Our hearts were heavy this week as we said goodbye to another charter member of our church. Bill Stacey was such a blessing to our church. In fact, he donated the land for our church building and helped supervise its construction. His funeral service was on Sunday afternoon, and the church provided a dinner for the family following his burial at the Pleasant View Cemetery.
Sunday morning Pastor Nicholas Inman gave the welcome, and Ed Bucy opened the service in prayer.
Monday night is the grieving support group at the church library. The 12-step recovery/Bible study will be on Tuesday at 7 p.m. in the fellowship hall. Bible study takes place on Wednesday night at 6 p.m. with a prayer meeting at 7 p.m. The play day/workday at the church is scheduled for Saturday, Sept. 14.
Our morning ushers were Kevin Hill, Earney Smith, Butch Alcorn and Tim Slavens. Quentin Bridges received the offering.
“Happy Birthday” was sung to Jan Gallagher, who turned 77.
Special music was provided by Sandy Walton, and Pastor Inman led the song service. Jean Grisham played the piano, Tom Robinson the guitar and Earney Smith the bass.
I read a poem, and Missy Crank rang the bell. A single red rose was placed where Bill Stacey sat each Sunday morning.
Pastor Inman preached from Luke 13 on true discipleship. Jean Grisham played the altar call hymn. Kevin Hill dismissed the service in prayer.
Freedom in Christ Ministry of Elkland
By Anita Keeling
Pastor Bob Holden led the 2 p.m. Bible study Sunday as it continued in Acts 1:1-7 and 8:1-15.
His sermon titled “Grace, Grace, God’s Grace,” was based on 2 Corinthians 12:1-10.
The congregational singing include “No, Not One,” “When the Roll Is Called Up Yonder” and “When We All Get to Heaven” (copyright 1898). Then they sang “Happy Birthday” to yours truly.
We are still planning to have a bake sale at 4 p.m. Sept. 1 in front of the church, and we hope you are planning to be there. Proceeds go towards Brayden’s senior trip.
Remember our Tuesday evening Bible study at 5 p.m. and Thursday’s at 6 p.m.
Happy birthday to Larry Hampton on Highway 38.
By Sue Epperson
Aug. 25 was the 21st Sunday in Ordinary Time.
Family reflection: Isaiah 66:18-21 — Isaiah highlights Yahweh’s general call for all people, Jews and gentiles alike, to come to Jerusalem. There, some will be selected to be ministers and evangelizers for Yahweh. Psalm 117 — Go out to all the world and tell the good news. Hebrews 12:5-7, 11-13 — Hebrews reminds believers that accepting the call to follow Jesus is not a shield against experiencing both good and bad days. Hebrews encourages disciples to see God’s hand in both. Luke 13:22-30 — Luke cheerfully points out the universal quality of church. Jesus warns his followers not to become complacent in their responses. Salvation is free, but not always easy.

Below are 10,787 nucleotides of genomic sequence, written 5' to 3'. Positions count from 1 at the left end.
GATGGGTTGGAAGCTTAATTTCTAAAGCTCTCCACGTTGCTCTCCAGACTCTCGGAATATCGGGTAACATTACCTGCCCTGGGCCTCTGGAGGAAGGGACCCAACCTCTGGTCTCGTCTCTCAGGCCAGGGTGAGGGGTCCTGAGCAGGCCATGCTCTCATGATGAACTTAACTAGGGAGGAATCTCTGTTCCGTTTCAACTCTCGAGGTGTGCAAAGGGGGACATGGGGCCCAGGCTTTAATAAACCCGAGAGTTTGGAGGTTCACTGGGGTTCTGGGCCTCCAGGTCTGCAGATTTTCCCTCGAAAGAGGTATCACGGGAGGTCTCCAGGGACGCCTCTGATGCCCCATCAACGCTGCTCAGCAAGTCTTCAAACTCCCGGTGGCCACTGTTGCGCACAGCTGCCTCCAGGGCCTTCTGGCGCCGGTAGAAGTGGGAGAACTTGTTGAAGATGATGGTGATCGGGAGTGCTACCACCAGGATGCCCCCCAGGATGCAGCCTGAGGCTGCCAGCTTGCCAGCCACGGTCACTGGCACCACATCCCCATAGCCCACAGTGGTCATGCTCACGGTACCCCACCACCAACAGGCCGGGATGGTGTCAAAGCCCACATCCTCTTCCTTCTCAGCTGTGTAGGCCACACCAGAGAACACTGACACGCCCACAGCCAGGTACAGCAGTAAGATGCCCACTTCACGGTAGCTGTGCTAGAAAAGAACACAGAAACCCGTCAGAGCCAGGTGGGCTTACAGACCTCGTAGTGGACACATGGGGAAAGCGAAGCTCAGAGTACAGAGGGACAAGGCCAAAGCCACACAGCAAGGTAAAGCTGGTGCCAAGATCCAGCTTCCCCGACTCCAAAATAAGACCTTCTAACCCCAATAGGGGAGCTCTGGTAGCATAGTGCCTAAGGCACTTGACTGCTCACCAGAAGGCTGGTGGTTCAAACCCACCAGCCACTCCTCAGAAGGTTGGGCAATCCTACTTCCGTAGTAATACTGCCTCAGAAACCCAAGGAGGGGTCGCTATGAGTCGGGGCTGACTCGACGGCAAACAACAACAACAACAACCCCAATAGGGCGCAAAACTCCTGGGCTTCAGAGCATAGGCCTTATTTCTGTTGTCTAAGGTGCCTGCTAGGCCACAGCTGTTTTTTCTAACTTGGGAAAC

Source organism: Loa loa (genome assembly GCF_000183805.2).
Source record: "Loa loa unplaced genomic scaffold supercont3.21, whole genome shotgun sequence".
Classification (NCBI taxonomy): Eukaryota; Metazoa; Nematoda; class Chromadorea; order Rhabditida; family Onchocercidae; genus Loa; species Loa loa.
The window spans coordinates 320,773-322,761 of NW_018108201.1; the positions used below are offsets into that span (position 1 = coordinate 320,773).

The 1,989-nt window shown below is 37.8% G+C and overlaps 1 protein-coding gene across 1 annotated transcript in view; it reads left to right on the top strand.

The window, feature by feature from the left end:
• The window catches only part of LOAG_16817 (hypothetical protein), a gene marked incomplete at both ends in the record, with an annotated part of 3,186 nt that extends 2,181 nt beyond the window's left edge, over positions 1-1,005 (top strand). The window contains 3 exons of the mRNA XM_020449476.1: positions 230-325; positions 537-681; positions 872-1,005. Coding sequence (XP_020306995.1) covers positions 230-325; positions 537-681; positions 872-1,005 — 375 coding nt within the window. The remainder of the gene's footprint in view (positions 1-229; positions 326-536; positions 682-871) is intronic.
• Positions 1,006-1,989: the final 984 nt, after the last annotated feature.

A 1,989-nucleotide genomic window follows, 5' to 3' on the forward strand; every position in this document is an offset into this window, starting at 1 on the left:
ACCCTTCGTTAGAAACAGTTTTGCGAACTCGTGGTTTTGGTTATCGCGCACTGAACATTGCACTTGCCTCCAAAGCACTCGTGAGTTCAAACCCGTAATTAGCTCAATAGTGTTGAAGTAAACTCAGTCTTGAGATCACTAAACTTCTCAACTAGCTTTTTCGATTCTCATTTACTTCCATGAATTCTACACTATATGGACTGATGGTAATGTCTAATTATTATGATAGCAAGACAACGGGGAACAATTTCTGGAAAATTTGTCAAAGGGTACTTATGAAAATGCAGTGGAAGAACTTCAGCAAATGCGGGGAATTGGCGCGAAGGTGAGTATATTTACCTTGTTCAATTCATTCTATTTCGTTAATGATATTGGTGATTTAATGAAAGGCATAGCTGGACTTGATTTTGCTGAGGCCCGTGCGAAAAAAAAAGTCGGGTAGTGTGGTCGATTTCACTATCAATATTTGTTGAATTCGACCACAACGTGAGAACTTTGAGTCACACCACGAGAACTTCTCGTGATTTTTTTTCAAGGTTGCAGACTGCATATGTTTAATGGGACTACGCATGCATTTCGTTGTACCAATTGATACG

Let us pray for one another.
By Brenda Brinkley
On Saturday we enjoyed a great day at the Outdoor Sportsman Event. God provided wonderful weather, beautiful scenery and safety. We thank everyone who came out and participated in any way.
Sunday morning worship began after the bell was rung. After announcements and prayer requests, Gary led in prayer.
I led the song service, accompanied by Janice at the piano and our faithful choir. Ushers for the offering were Donna and Remington Floyd. Alan led in prayer.
Jeff McIntosh delivered the morning message using John 1:1-5 as the text. He has answered God’s call to the ministry.
This Sunday will be our regular collection for the Backpack Program.
Our deepest sympathy goes out to the families of Donna Mackey and Bill Stacy. Please remember them in prayer.
Thanks to my granddaughters, I have a cute little plastic flower that sits on the window sill. When the sun is shining, the flower sways back and forth and the leaves go up and down. It is a happy little solar-powered flower. But if the sun isn’t shining, it just sits there.
We are a lot like that little flower. When things are going well, we are cheerful. But does our faith shine through even on gloomy days?
Have a good week. Pray for one another, and shine on.
Mount Sinai Church
By Doris McFarland
“The Lily of the Valley” was sung to begin morning services Sunday. Clayton Tunnell led in prayer. Phillip Ragsdale read from Romans 12:10 on “Devotion.”
Josephine Rost was celebrating her birthday. Among those on the prayer list were Brett Rost, Edwina Ragsdale, Eugene and Lola Belle Underwood, Nancy McGehee, Herschel Young, Dale Prock, Michelle Yeager, Lane Dunn, Wanda Lowe and Debbie Rost’s brother.
The 10:45 a.m. worship service began with singing. Karen Blazer sang “Thank You, Lord” and Josh Becker sang “There’s Power in the Blood.” Gary McFarland gave the communion message, “Which Is the Greatest Commandment?” and read from Matthew 22:36-40. Pastor Davenport’s message was titled “Love.” He spoke on how big God’s love is, and asked what kind of love we have.
Our evening service was a celebration of life for Thomas West. He passed away Aug. 20 at Marshfield Care Center. He had been coming to our church before his health started failing. He was a former driver for Associated Grocers and later drove a truck for Roger Hale. Several former employees from AG were present. Roger and Gary and Heath Davenport brought their musical instruments and had lots of good, special music.